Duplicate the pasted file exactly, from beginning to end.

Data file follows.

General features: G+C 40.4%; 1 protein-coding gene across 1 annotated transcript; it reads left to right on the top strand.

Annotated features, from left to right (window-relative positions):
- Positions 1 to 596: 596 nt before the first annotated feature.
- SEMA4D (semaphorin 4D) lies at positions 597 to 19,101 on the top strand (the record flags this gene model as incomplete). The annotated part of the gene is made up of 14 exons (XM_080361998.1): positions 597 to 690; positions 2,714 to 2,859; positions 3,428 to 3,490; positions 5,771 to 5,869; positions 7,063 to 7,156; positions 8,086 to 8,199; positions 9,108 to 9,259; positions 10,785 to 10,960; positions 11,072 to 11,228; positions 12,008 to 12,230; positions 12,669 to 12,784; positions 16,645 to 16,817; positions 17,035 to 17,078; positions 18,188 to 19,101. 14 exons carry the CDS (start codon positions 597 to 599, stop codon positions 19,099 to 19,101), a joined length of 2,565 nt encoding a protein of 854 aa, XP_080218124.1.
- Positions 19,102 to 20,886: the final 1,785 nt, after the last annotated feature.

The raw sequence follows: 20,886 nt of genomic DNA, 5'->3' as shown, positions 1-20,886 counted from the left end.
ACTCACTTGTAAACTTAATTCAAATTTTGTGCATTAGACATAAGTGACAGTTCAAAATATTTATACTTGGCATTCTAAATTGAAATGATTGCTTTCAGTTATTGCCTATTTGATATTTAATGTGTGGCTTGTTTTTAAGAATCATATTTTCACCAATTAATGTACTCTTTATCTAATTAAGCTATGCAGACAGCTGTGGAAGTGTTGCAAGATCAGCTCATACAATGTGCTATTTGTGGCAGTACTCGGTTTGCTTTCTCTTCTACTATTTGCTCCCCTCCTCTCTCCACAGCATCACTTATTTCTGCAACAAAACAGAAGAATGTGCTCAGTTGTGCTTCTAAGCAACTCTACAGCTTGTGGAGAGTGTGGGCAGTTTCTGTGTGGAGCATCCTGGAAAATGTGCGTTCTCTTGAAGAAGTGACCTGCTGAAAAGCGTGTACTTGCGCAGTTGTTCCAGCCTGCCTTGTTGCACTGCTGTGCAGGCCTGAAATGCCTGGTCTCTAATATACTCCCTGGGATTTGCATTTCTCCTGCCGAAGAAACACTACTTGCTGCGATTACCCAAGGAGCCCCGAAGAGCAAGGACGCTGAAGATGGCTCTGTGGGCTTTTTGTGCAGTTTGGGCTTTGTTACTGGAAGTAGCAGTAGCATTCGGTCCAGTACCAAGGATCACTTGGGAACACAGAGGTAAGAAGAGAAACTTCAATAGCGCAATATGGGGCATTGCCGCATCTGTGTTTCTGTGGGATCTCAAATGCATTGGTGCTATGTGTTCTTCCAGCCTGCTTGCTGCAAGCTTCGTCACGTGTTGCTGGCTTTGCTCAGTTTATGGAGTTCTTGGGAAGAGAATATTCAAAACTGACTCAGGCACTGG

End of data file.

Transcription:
General features: G+C 40.4%; 1 protein-coding gene across 1 annotated transcript; it reads left to right on the top strand.

Annotated features, from left to right (window-relative positions):
- Positions 1 to 596: 596 nt before the first annotated feature.
- SEMA4D (semaphorin 4D) lies at positions 597 to 19,101 on the top strand (the record flags this gene model as incomplete). The annotated part of the gene is made up of 14 exons (XM_080361998.1): positions 597 to 690; positions 2,714 to 2,859; positions 3,428 to 3,490; positions 5,771 to 5,869; positions 7,063 to 7,156; positions 8,086 to 8,199; positions 9,108 to 9,259; positions 10,785 to 10,960; positions 11,072 to 11,228; positions 12,008 to 12,230; positions 12,669 to 12,784; positions 16,645 to 16,817; positions 17,035 to 17,078; positions 18,188 to 19,101. 14 exons carry the CDS (start codon positions 597 to 599, stop codon positions 19,099 to 19,101), a joined length of 2,565 nt encoding a protein of 854 aa, XP_080218124.1.
- Positions 19,102 to 20,886: the final 1,785 nt, after the last annotated feature.

The raw sequence follows: 20,886 nt of genomic DNA, 5'->3' as shown, positions 1-20,886 counted from the left end.
ACTCACTTGTAAACTTAATTCAAATTTTGTGCATTAGACATAAGTGACAGTTCAAAATATTTATACTTGGCATTCTAAATTGAAATGATTGCTTTCAGTTATTGCCTATTTGATATTTAATGTGTGGCTTGTTTTTAAGAATCATATTTTCACCAATTAATGTACTCTTTATCTAATTAAGCTATGCAGACAGCTGTGGAAGTGTTGCAAGATCAGCTCATACAATGTGCTATTTGTGGCAGTACTCGGTTTGCTTTCTCTTCTACTATTTGCTCCCCTCCTCTCTCCACAGCATCACTTATTTCTGCAACAAAACAGAAGAATGTGCTCAGTTGTGCTTCTAAGCAACTCTACAGCTTGTGGAGAGTGTGGGCAGTTTCTGTGTGGAGCATCCTGGAAAATGTGCGTTCTCTTGAAGAAGTGACCTGCTGAAAAGCGTGTACTTGCGCAGTTGTTCCAGCCTGCCTTGTTGCACTGCTGTGCAGGCCTGAAATGCCTGGTCTCTAATATACTCCCTGGGATTTGCATTTCTCCTGCCGAAGAAACACTACTTGCTGCGATTACCCAAGGAGCCCCGAAGAGCAAGGACGCTGAAGATGGCTCTGTGGGCTTTTTGTGCAGTTTGGGCTTTGTTACTGGAAGTAGCAGTAGCATTCGGTCCAGTACCAAGGATCACTTGGGAACACAGAGGTAAGAAGAGAAACTTCAATAGCGCAATATGGGGCATTGCCGCATCTGTGTTTCTGTGGGATCTCAAATGCATTGGTGCTATGTGTTCTTCCAGCCTGCTTGCTGCAAGCTTCGTCACGTGTTGCTGGCTTTGCTCAGTTTATGGAGTTCTTGGGAAGAGAATATTCAAAACTGACTCAGGCACTGG